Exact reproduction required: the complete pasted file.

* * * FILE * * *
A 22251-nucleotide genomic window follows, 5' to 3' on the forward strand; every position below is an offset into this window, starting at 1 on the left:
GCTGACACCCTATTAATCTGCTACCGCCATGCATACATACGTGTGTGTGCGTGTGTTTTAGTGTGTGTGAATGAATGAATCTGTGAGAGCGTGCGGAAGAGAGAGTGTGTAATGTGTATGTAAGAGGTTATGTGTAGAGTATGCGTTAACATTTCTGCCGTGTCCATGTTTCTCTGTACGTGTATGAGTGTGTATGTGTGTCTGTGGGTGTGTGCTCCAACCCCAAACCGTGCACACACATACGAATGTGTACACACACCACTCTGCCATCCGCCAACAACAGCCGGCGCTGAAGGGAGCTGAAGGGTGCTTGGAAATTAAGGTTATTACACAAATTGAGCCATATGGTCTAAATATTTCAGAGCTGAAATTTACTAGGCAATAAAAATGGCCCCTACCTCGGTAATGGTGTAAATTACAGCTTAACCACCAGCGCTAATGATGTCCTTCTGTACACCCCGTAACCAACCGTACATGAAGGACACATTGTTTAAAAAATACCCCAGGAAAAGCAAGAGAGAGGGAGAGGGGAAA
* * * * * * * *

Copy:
A 22251-nucleotide genomic window follows, 5' to 3' on the forward strand; every position below is an offset into this window, starting at 1 on the left:
GCTGACACCCTATTAATCTGCTACCGCCATGCATACATACGTGTGTGTGCGTGTGTTTTAGTGTGTGTGAATGAATGAATCTGTGAGAGCGTGCGGAAGAGAGAGTGTGTAATGTGTATGTAAGAGGTTATGTGTAGAGTATGCGTTAACATTTCTGCCGTGTCCATGTTTCTCTGTACGTGTATGAGTGTGTATGTGTGTCTGTGGGTGTGTGCTCCAACCCCAAACCGTGCACACACATACGAATGTGTACACACACCACTCTGCCATCCGCCAACAACAGCCGGCGCTGAAGGGAGCTGAAGGGTGCTTGGAAATTAAGGTTATTACACAAATTGAGCCATATGGTCTAAATATTTCAGAGCTGAAATTTACTAGGCAATAAAAATGGCCCCTACCTCGGTAATGGTGTAAATTACAGCTTAACCACCAGCGCTAATGATGTCCTTCTGTACACCCCGTAACCAACCGTACATGAAGGACACATTGTTTAAAAAATACCCCAGGAAAAGCAAGAGAGAGGGAGAGGGGAAA